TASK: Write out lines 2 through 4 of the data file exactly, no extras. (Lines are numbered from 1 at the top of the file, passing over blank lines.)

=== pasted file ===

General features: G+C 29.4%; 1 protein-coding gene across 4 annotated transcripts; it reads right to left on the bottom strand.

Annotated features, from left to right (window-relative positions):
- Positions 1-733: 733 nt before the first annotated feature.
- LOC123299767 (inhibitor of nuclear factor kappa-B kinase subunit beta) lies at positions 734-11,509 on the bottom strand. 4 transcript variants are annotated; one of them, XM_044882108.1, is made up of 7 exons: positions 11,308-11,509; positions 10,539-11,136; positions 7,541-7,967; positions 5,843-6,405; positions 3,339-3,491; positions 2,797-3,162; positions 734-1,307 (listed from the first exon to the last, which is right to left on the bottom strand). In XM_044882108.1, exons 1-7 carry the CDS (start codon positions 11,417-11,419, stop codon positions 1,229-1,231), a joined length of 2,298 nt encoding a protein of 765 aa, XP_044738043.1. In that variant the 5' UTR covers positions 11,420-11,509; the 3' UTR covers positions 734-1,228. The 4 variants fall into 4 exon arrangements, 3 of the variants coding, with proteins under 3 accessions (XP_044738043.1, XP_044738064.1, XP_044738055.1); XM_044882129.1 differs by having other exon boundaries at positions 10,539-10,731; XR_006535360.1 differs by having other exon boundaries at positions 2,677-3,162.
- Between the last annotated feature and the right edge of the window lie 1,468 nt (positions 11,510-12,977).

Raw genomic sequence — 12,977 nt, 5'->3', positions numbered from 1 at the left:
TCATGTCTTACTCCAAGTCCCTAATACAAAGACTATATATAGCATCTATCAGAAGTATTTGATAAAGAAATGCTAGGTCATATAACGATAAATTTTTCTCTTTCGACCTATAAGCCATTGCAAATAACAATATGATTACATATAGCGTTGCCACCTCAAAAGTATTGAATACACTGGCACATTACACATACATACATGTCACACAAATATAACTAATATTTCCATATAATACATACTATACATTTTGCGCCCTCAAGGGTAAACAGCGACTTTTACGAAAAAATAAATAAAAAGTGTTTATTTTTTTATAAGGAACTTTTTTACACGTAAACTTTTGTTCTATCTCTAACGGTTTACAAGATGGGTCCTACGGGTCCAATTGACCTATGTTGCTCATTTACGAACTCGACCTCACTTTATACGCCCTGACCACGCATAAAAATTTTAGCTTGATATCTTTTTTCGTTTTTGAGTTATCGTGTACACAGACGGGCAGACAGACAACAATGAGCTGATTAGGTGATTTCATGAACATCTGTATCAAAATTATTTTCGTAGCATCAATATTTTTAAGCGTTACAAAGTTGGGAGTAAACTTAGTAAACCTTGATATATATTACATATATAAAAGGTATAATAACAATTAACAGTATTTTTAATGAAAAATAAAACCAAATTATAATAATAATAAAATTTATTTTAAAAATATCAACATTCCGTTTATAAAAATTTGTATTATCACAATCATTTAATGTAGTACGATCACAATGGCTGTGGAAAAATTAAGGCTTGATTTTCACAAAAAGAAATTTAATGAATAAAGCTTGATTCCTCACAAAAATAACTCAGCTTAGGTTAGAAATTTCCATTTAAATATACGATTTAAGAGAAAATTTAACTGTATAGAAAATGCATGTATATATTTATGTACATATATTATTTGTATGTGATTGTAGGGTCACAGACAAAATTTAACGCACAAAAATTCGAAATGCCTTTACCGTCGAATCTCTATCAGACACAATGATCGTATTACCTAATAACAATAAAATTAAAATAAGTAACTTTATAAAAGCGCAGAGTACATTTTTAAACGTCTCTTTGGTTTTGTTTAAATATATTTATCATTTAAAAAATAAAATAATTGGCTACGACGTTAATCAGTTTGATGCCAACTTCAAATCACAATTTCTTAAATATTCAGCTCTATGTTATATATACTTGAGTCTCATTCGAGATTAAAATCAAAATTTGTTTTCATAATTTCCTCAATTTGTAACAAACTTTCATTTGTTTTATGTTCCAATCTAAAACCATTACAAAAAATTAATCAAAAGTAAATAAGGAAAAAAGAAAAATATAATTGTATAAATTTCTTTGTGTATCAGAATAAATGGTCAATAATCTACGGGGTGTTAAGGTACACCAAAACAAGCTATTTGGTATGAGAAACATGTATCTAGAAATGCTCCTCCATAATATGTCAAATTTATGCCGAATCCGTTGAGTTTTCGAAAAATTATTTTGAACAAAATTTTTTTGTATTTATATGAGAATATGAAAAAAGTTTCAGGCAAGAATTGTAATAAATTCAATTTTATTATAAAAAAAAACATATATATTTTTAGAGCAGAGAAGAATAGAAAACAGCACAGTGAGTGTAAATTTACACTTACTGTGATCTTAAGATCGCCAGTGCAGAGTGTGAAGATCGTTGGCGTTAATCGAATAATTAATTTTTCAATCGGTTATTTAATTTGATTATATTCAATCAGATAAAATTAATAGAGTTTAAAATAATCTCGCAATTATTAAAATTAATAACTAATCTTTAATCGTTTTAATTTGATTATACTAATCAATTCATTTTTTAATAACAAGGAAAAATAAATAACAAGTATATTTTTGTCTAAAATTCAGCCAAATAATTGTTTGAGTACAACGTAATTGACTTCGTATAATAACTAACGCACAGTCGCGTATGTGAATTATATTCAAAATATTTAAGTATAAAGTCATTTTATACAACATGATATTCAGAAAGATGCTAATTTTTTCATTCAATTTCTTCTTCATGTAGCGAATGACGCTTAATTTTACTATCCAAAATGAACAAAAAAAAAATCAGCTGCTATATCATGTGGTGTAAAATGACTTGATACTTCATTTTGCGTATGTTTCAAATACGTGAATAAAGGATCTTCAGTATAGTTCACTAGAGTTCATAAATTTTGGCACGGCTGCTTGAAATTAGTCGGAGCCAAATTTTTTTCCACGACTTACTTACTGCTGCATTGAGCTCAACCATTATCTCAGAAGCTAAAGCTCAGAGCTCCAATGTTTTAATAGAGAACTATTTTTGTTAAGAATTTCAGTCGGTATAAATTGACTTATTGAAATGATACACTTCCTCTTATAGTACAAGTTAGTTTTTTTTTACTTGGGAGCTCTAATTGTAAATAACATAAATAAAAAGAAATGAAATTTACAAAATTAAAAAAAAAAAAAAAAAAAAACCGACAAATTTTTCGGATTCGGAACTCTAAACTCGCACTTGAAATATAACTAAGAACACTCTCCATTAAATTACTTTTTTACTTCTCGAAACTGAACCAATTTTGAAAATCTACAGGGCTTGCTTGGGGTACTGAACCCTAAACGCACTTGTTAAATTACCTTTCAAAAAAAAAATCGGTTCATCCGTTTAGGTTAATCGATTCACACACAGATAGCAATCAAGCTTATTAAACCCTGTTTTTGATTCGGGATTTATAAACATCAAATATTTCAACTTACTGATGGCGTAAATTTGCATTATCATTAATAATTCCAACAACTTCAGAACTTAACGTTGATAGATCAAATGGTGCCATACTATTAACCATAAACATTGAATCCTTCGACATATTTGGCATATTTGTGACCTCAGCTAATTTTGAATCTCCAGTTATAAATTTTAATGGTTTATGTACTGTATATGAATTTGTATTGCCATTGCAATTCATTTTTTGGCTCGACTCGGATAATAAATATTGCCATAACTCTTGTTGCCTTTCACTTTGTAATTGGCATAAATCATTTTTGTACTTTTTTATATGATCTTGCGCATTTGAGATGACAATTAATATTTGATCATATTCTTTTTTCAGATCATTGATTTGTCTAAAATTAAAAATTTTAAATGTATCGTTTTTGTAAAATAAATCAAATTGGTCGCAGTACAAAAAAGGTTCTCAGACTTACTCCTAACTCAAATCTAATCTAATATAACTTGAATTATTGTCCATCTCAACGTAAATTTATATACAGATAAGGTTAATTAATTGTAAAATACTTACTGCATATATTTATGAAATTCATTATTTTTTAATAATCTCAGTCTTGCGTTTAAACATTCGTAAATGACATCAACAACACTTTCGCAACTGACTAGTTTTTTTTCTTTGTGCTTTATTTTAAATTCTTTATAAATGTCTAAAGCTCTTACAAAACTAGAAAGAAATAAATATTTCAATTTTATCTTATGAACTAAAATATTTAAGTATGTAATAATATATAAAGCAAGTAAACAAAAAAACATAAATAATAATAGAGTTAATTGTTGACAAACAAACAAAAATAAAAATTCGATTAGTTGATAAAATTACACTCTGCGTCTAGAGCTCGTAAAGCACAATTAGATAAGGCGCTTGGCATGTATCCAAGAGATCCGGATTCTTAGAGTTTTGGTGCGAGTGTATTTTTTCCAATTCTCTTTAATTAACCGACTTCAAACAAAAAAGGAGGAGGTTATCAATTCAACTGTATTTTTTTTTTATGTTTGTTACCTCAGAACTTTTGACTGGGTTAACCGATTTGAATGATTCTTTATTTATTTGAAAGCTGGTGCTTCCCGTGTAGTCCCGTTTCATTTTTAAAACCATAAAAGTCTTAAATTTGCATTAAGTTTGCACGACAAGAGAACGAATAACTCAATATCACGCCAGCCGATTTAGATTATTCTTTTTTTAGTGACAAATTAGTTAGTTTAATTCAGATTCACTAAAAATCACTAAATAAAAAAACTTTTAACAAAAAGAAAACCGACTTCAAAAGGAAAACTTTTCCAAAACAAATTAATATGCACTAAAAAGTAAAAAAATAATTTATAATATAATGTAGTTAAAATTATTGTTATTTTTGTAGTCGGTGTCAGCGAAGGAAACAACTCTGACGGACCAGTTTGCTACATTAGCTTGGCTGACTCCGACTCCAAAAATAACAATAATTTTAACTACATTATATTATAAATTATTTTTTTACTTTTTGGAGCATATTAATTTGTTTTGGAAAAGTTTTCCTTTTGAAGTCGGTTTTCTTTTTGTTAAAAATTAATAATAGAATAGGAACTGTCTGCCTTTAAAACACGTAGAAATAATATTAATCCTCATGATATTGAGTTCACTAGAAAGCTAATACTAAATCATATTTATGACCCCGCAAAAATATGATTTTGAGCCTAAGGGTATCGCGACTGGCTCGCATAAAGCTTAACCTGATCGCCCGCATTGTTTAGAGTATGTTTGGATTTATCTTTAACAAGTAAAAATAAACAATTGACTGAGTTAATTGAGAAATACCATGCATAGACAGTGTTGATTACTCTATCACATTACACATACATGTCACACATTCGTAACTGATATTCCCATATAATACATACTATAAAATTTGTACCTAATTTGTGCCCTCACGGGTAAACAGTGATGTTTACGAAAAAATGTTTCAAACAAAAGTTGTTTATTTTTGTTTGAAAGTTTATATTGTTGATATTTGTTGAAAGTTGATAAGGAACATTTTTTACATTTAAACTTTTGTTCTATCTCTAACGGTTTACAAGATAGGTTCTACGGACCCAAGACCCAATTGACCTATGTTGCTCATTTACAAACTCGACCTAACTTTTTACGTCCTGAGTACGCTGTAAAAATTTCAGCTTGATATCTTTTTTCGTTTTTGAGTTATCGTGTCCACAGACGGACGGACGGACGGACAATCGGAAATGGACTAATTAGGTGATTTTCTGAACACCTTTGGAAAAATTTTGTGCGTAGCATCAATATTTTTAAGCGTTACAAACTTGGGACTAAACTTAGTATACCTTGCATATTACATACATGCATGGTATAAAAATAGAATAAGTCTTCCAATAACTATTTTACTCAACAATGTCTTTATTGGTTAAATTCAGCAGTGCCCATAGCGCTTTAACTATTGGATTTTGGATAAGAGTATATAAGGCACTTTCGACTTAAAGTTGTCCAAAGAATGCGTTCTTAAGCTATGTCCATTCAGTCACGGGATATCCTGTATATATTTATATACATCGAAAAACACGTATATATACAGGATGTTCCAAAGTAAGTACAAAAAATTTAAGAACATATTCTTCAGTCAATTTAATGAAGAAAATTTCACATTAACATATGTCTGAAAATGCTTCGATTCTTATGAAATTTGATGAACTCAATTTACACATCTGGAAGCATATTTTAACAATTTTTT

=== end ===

Annotated features, from left to right (window-relative positions):
- Positions 1-733: 733 nt before the first annotated feature.
- LOC123299767 (inhibitor of nuclear factor kappa-B kinase subunit beta) lies at positions 734-11,509 on the bottom strand. 4 transcript variants are annotated; one of them, XM_044882108.1, is made up of 7 exons: positions 11,308-11,509; positions 10,539-11,136; positions 7,541-7,967; positions 5,843-6,405; positions 3,339-3,491; positions 2,797-3,162; positions 734-1,307 (listed from the first exon to the last, which is right to left on the bottom strand). In XM_044882108.1, exons 1-7 carry the CDS (start codon positions 11,417-11,419, stop codon positions 1,229-1,231), a joined length of 2,298 nt encoding a protein of 765 aa, XP_044738043.1. In that variant the 5' UTR covers positions 11,420-11,509; the 3' UTR covers positions 734-1,228. The 4 variants fall into 4 exon arrangements, 3 of the variants coding, with proteins under 3 accessions (XP_044738043.1, XP_044738064.1, XP_044738055.1); XM_044882129.1 differs by having other exon boundaries at positions 10,539-10,731; XR_006535360.1 differs by having other exon boundaries at positions 2,677-3,162.